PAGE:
It is also a process that I have adapted to the space. In 2018, at the ORR space (Brescia) for the exhibition A Lukewarm B, I made walls on my scale that can be modulated in space. It was more unconscious at the beginning but I wanted to recreate micro spaces in spaces without building picture rails but rather in relation to the decor and simulation and still with this idea of manipulation. It’s almost an in-situ work but not totally because it keeps a modularity in time.
The idea of protocol seems to be quite constant in your work, although it is more or less hidden depending on the work.
Yes, I have protocols in my work that are adaptable in the spaces where I exhibit. But I almost never make concrete use of the gallery space, the works are mostly independent from it. All the works with the biscuits and those with the walls are modular, for example.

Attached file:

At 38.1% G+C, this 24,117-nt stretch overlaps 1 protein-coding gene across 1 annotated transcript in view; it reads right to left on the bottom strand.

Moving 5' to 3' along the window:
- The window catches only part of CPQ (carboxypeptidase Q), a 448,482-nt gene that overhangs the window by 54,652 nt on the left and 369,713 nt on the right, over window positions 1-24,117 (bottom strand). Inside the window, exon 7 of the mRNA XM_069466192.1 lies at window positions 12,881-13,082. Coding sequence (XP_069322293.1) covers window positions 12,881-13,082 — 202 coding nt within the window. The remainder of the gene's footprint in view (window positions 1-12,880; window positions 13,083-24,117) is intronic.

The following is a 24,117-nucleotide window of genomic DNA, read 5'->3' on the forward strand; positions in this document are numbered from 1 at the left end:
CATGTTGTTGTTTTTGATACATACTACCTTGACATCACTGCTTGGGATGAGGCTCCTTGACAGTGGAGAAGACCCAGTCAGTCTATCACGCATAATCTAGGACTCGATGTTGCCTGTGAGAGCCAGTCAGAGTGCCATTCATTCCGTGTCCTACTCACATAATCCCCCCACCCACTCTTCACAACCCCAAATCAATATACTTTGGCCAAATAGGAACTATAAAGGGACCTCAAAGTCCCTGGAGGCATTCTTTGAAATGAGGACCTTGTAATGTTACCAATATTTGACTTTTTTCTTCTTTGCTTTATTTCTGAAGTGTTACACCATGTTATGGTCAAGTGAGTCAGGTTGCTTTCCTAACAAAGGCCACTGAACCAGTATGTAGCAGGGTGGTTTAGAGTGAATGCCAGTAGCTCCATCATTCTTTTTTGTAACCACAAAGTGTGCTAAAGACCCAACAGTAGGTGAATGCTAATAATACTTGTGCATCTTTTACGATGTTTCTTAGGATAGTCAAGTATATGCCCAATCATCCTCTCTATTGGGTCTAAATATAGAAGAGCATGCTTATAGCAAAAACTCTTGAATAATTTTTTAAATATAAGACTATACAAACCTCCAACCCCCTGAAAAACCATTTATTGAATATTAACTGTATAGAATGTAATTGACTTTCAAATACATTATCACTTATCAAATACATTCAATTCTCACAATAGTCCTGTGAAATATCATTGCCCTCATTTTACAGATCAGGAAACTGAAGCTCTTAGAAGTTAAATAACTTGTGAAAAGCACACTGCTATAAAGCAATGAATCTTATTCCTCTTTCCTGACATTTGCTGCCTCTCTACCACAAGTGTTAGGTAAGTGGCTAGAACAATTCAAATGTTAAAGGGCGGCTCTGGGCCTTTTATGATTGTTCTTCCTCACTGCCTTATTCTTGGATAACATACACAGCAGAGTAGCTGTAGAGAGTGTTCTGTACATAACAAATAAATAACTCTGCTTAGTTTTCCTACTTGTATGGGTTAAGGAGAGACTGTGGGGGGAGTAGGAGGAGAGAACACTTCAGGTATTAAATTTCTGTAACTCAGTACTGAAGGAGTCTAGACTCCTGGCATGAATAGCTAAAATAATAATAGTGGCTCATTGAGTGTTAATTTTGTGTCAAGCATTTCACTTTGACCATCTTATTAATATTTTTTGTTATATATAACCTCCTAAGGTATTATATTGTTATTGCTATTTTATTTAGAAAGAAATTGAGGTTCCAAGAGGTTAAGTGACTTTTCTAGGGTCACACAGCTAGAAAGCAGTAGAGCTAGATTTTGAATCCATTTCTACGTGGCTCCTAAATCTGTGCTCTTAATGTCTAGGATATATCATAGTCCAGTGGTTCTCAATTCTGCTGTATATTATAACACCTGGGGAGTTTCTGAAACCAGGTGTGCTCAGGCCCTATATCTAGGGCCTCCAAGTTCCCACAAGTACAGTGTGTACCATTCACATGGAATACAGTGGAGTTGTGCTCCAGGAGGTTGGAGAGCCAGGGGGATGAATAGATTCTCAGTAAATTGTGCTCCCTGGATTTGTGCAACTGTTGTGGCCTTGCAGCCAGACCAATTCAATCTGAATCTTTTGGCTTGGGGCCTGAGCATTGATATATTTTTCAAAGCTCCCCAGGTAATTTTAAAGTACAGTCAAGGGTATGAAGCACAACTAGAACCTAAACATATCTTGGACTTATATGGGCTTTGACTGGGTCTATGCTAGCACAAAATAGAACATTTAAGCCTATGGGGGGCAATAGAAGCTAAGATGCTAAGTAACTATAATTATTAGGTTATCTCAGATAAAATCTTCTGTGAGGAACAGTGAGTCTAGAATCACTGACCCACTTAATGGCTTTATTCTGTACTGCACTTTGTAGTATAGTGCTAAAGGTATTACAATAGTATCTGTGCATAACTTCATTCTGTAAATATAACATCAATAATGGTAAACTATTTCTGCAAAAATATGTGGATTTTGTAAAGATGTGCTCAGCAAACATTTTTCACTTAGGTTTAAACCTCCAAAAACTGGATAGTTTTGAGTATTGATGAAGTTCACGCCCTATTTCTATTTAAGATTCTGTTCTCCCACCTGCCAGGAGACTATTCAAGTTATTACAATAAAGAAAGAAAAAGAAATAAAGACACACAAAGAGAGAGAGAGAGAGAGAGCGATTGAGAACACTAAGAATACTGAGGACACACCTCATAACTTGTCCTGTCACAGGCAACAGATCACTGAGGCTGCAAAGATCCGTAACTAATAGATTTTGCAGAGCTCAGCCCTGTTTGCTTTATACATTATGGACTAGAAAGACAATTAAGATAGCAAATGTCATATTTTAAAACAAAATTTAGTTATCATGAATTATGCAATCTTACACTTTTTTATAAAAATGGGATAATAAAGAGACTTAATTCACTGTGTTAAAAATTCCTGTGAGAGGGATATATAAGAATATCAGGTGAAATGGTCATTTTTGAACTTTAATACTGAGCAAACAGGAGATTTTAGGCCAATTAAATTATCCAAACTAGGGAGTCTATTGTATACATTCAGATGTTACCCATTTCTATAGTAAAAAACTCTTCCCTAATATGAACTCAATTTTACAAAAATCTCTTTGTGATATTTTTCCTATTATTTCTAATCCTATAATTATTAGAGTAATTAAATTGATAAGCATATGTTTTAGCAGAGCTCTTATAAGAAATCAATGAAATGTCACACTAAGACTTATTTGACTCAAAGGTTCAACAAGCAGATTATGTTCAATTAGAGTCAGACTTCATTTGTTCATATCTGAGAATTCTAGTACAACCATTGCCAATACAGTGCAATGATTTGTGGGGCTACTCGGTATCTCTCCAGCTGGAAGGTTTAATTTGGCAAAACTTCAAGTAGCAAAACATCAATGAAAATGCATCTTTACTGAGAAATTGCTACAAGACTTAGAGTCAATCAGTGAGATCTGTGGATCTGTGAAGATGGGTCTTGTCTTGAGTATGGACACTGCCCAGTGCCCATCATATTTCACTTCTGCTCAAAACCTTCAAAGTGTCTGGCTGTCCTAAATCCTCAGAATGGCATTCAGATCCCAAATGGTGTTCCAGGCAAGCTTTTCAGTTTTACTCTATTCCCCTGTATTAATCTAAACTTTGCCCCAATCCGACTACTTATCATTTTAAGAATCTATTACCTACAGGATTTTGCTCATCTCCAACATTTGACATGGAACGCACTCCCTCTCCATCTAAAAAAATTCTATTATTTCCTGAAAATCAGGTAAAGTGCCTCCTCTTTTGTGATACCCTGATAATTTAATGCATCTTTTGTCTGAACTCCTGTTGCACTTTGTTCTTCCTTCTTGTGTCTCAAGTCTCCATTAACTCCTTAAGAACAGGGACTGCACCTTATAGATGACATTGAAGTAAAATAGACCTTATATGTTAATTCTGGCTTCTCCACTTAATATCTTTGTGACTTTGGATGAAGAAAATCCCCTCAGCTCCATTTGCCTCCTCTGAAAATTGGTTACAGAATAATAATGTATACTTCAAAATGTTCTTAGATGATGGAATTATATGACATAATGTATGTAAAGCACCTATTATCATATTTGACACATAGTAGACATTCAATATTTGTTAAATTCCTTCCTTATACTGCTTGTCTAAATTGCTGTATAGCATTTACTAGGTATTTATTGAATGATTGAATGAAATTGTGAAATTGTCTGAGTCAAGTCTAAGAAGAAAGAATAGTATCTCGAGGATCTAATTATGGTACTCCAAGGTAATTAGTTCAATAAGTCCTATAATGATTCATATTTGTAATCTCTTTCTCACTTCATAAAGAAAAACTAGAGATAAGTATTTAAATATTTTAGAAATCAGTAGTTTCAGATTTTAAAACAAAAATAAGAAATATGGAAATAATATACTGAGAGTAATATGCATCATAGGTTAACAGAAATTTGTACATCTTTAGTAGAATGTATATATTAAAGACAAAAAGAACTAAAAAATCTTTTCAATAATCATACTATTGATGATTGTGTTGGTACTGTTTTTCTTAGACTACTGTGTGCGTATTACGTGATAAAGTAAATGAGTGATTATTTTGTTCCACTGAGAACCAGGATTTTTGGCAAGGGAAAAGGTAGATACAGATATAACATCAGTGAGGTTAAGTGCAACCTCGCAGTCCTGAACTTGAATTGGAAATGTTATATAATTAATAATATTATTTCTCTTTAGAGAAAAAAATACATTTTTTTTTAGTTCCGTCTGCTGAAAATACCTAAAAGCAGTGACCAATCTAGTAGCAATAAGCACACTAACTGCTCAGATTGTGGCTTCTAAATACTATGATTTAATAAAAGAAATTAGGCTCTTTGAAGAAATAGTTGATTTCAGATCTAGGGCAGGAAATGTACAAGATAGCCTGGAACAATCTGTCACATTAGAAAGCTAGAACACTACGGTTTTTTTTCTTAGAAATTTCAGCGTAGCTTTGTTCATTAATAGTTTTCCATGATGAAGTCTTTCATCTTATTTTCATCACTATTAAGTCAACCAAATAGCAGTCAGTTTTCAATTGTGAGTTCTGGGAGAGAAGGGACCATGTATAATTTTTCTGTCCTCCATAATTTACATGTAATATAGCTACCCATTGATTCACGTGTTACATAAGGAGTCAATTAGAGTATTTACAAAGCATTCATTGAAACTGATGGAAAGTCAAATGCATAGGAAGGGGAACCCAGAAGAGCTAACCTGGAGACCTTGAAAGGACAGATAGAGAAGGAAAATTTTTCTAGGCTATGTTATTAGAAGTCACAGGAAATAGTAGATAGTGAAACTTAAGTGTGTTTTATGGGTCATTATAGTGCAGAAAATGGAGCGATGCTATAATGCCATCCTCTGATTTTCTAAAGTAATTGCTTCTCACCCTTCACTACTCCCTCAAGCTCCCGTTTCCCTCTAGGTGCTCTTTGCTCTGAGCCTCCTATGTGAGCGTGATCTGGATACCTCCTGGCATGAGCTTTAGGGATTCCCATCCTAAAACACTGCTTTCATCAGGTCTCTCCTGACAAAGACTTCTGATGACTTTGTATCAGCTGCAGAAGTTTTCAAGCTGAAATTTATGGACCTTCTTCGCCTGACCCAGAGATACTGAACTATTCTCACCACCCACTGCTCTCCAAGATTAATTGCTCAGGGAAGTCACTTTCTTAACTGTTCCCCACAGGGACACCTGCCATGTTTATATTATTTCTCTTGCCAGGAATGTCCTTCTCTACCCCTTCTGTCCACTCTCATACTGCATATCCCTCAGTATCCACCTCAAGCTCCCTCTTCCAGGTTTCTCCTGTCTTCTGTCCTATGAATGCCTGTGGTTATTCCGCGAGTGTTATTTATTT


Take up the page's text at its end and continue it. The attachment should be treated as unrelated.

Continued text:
The question of randomness through protocols is quite important to me. Sol Lewitt’s work made me understand that the modularity of the space was not completely managed by the artist. I moved away from the wall towards elements existing in space and the white cube. The work Can’t be shared is used with the elements of the exhibition space. It is two glasses in equilibrium that contain water. It has been repeated several times but in different ways depending on what is in the kitchen of the exhibition space. In my titles too, the protocol is almost revealed. Unlike the conceptual artists of the sixties, I find it difficult to write a protocol that would give a value to the paper surface of it. This piece also speaks of our time with a certain economy of material, of what we have on hand and the economy of exhibition budgets.